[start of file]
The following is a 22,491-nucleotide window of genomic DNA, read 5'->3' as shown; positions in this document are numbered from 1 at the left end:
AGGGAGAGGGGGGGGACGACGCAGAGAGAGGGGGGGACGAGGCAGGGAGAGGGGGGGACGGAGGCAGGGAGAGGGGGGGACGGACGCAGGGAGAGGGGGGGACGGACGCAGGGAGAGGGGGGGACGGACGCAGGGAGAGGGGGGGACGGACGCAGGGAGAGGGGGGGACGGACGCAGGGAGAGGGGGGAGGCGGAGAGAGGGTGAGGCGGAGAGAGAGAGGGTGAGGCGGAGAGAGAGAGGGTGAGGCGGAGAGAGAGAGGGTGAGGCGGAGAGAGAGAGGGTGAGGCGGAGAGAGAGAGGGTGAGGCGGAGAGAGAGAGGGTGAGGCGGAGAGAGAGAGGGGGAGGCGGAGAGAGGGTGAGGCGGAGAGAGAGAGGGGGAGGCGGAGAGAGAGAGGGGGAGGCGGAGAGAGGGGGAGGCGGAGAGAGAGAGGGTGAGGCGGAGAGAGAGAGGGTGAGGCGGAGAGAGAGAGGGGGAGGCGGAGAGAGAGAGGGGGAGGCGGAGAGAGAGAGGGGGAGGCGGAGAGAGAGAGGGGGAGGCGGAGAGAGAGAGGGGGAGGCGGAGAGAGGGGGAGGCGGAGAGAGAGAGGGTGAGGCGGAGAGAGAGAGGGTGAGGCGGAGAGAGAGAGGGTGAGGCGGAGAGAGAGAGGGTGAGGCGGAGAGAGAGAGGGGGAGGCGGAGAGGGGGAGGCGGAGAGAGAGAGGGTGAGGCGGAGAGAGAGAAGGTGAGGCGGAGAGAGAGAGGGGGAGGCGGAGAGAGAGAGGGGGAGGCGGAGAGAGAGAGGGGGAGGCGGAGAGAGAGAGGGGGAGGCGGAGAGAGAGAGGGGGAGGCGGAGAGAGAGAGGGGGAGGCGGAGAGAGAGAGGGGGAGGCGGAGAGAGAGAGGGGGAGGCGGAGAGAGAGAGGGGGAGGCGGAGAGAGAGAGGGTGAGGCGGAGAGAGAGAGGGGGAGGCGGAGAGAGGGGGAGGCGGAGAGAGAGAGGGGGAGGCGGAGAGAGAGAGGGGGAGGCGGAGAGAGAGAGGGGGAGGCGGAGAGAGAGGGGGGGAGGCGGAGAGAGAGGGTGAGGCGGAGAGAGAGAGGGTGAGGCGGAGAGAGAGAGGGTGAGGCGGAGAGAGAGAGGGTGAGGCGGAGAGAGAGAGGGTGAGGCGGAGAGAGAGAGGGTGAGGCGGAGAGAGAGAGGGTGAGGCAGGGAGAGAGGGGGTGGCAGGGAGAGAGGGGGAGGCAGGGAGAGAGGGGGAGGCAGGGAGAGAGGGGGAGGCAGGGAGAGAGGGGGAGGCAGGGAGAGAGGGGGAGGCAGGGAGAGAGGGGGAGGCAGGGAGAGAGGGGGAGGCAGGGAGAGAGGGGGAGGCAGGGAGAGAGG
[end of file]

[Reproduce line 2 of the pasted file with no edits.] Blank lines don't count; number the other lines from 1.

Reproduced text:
AGGGAGAGGGGGGGGACGACGCAGAGAGAGGGGGGGACGAGGCAGGGAGAGGGGGGGACGGAGGCAGGGAGAGGGGGGGACGGACGCAGGGAGAGGGGGGGACGGACGCAGGGAGAGGGGGGGACGGACGCAGGGAGAGGGGGGGACGGACGCAGGGAGAGGGGGGGACGGACGCAGGGAGAGGGGGGAGGCGGAGAGAGGGTGAGGCGGAGAGAGAGAGGGTGAGGCGGAGAGAGAGAGGGTGAGGCGGAGAGAGAGAGGGTGAGGCGGAGAGAGAGAGGGTGAGGCGGAGAGAGAGAGGGTGAGGCGGAGAGAGAGAGGGTGAGGCGGAGAGAGAGAGGGGGAGGCGGAGAGAGGGTGAGGCGGAGAGAGAGAGGGGGAGGCGGAGAGAGAGAGGGGGAGGCGGAGAGAGGGGGAGGCGGAGAGAGAGAGGGTGAGGCGGAGAGAGAGAGGGTGAGGCGGAGAGAGAGAGGGGGAGGCGGAGAGAGAGAGGGGGAGGCGGAGAGAGAGAGGGGGAGGCGGAGAGAGAGAGGGGGAGGCGGAGAGAGAGAGGGGGAGGCGGAGAGAGGGGGAGGCGGAGAGAGAGAGGGTGAGGCGGAGAGAGAGAGGGTGAGGCGGAGAGAGAGAGGGTGAGGCGGAGAGAGAGAGGGTGAGGCGGAGAGAGAGAGGGGGAGGCGGAGAGGGGGAGGCGGAGAGAGAGAGGGTGAGGCGGAGAGAGAGAAGGTGAGGCGGAGAGAGAGAGGGGGAGGCGGAGAGAGAGAGGGGGAGGCGGAGAGAGAGAGGGGGAGGCGGAGAGAGAGAGGGGGAGGCGGAGAGAGAGAGGGGGAGGCGGAGAGAGAGAGGGGGAGGCGGAGAGAGAGAGGGGGAGGCGGAGAGAGAGAGGGGGAGGCGGAGAGAGAGAGGGGGAGGCGGAGAGAGAGAGGGTGAGGCGGAGAGAGAGAGGGGGAGGCGGAGAGAGGGGGAGGCGGAGAGAGAGAGGGGGAGGCGGAGAGAGAGAGGGGGAGGCGGAGAGAGAGAGGGGGAGGCGGAGAGAGAGGGGGGGAGGCGGAGAGAGAGGGTGAGGCGGAGAGAGAGAGGGTGAGGCGGAGAGAGAGAGGGTGAGGCGGAGAGAGAGAGGGTGAGGCGGAGAGAGAGAGGGTGAGGCGGAGAGAGAGAGGGTGAGGCGGAGAGAGAGAGGGTGAGGCAGGGAGAGAGGGGGTGGCAGGGAGAGAGGGGGAGGCAGGGAGAGAGGGGGAGGCAGGGAGAGAGGGGGAGGCAGGGAGAGAGGGGGAGGCAGGGAGAGAGGGGGAGGCAGGGAGAGAGGGGGAGGCAGGGAGAGAGGGGGAGGCAGGGAGAGAGGGGGAGGCAGGGAGAGAGG